As he set to work I noticed the younger anglers amongst the pack were staring at the ground behind the fisherman I judged the most capable in the crowd…if capability is measured in casting distance – which it was in my mind at this time, given I was clearly anchored at the bottom of the league in this area. Leaving the scary man to sort out the mess, I scurried off to view the focus of their attention.

Partially wrapped in newspaper, a freshly dispatched mackerel lay twitching. The iridescence of its living colours, compared to my long dead, crab-bait mackerel seemed remarkable.

“Oy sun it's saw'ed aut!” came a gruff shout from the now un-ensnared fisherman.

On my return, I picked my rod up from his feet and sheepishly thanked him. Passing me the birds nest cocooning my terminal tackle, he gestured with the cigarette in his free hand to an empty area of beach, and offered a parting suggestion.

“Naw go an' bleedin’ fish dan there where yer won’t do any more flamin’ damage,”
Being a generally obedient child - as well as easily intimidated, I went along with his suggestion. I was not keen for our lines to cross again.

Once standing on the edge of the crowd, it was time to play my final card: the mackerel spinner. A decision not driven by intuition or experience, as the angling stories invariably inferred. It was purely as I had no more weights and hooks, and no knife to liberate the terminal tackle from the wiry tangle. Besides, the sight of my mum in the distance, heading towards the car laden with deckchairs surely meant home time was approaching. The spinner was the quickest way to resume my fishing.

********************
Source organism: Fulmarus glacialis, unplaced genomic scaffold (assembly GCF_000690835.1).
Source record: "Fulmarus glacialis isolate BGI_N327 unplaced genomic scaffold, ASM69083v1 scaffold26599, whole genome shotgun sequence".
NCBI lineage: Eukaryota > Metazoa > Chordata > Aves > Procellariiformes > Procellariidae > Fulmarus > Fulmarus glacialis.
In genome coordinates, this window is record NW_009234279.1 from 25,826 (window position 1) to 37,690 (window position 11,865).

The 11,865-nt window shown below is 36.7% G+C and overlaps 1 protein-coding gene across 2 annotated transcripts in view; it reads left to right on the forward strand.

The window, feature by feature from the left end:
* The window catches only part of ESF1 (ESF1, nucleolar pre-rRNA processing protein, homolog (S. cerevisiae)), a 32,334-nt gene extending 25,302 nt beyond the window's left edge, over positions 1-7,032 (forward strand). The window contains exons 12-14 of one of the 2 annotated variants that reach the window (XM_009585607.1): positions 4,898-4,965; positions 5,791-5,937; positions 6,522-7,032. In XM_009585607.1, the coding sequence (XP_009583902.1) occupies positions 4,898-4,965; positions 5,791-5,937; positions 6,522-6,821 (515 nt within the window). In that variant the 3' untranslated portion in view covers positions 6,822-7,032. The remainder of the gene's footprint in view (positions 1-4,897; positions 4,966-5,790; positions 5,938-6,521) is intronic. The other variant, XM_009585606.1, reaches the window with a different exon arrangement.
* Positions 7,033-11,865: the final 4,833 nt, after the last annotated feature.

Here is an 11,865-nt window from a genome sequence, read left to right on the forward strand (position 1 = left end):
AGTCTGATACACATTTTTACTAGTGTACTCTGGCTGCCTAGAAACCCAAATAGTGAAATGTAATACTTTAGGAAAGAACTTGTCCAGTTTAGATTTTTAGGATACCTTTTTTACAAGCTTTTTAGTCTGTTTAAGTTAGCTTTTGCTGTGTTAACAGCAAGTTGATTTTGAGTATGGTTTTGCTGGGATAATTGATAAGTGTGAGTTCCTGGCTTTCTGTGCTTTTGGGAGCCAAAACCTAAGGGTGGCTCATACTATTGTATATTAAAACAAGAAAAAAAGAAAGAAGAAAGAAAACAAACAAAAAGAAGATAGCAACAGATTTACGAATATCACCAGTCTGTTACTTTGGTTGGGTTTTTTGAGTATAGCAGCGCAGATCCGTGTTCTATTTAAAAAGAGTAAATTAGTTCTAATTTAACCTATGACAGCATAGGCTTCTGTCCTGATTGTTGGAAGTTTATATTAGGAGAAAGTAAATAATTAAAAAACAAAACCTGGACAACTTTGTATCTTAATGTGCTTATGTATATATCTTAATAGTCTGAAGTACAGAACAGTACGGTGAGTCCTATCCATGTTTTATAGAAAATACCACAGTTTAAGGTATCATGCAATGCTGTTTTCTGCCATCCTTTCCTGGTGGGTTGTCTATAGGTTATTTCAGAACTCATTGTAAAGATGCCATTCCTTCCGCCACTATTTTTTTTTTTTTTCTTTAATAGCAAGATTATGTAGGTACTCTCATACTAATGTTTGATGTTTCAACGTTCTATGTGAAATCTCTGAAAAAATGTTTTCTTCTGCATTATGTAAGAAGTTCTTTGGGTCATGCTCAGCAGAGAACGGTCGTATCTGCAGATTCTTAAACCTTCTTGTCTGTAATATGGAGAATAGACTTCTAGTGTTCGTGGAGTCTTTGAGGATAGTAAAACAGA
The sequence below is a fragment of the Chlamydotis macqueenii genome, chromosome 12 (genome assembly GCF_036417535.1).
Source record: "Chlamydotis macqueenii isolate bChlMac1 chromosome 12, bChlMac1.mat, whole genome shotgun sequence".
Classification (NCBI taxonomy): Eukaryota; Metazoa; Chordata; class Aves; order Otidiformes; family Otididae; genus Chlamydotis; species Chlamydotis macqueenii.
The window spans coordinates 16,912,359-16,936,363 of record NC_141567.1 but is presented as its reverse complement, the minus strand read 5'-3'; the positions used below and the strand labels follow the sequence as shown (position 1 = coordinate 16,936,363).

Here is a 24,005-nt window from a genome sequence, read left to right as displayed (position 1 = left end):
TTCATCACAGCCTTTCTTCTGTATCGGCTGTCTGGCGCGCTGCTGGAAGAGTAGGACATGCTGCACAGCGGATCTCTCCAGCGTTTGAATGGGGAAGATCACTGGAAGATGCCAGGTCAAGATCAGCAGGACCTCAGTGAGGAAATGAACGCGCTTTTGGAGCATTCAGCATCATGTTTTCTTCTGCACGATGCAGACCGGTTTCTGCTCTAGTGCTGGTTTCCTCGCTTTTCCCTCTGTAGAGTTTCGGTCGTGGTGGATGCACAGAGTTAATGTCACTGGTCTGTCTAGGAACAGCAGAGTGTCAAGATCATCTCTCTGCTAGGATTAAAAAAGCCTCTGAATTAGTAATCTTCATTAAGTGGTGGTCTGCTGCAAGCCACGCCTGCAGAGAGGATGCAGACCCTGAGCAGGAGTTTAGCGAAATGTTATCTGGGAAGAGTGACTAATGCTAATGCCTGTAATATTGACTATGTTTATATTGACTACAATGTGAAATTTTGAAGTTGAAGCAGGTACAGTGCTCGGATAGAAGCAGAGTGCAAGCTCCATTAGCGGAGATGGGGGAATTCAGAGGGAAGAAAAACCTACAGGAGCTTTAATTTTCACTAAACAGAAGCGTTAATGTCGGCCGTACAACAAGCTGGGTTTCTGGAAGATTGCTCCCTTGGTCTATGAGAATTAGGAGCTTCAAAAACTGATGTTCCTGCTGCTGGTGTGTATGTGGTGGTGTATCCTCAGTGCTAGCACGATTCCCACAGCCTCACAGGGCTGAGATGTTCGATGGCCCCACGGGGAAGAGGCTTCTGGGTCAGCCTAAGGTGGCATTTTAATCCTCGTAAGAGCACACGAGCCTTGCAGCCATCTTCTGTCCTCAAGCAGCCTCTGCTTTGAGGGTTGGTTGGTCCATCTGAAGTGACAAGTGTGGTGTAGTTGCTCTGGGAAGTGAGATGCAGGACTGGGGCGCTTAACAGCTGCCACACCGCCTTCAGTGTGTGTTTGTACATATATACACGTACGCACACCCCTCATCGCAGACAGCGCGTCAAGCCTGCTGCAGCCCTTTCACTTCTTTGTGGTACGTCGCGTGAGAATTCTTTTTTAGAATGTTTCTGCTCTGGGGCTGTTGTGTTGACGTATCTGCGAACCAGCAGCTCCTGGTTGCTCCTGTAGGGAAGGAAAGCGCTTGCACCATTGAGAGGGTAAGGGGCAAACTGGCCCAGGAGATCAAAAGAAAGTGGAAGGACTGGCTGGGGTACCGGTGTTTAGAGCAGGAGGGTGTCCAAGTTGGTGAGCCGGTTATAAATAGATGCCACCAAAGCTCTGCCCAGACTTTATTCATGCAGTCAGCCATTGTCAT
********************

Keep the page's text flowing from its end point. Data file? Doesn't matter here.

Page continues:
Soon a mackerel spinner was connected to the line by a quickly tied granny knot that was poor even by my standards. Who ever concluded, the only certainty in angling is the knots at the end of the day are superior to those at the beginning, failed to consider the impatience of a child who knows the clock is ticking, when formulating their sound bite. After 3 casts the light spinner had barely made it into the water. The blades span gently in the building breeze before my face, as I contemplated a solution.

Scrambling frantically for the answer amongst the pebbles separating the sea from the road, I soon found a remedy. Reconnecting the spinner with a holed lump of flint tied 9 inches above it, I could cast 30 feet. This seemed utterly hopeless compared to the distances the other anglers achieved. Especially as it barely cleared the raft of weed floating near to the shore on the rising tide. Two casts brought only seaweed. The next (my furthest to date) landed just beyond the raft of floating vegetation, but after a few turns of the reel I was again weeded up. The flotsam imparted a satisfying bend into the stiff fibreglass rod as I leant back into the weight. Fantasising I looked much like one of fishermen pictured in my Angling Times, showing “an angler patiently playing out a stubborn opponent”, I expertly beached my catch by walking backwards up the shingle - just as The Bass Man had done the day before.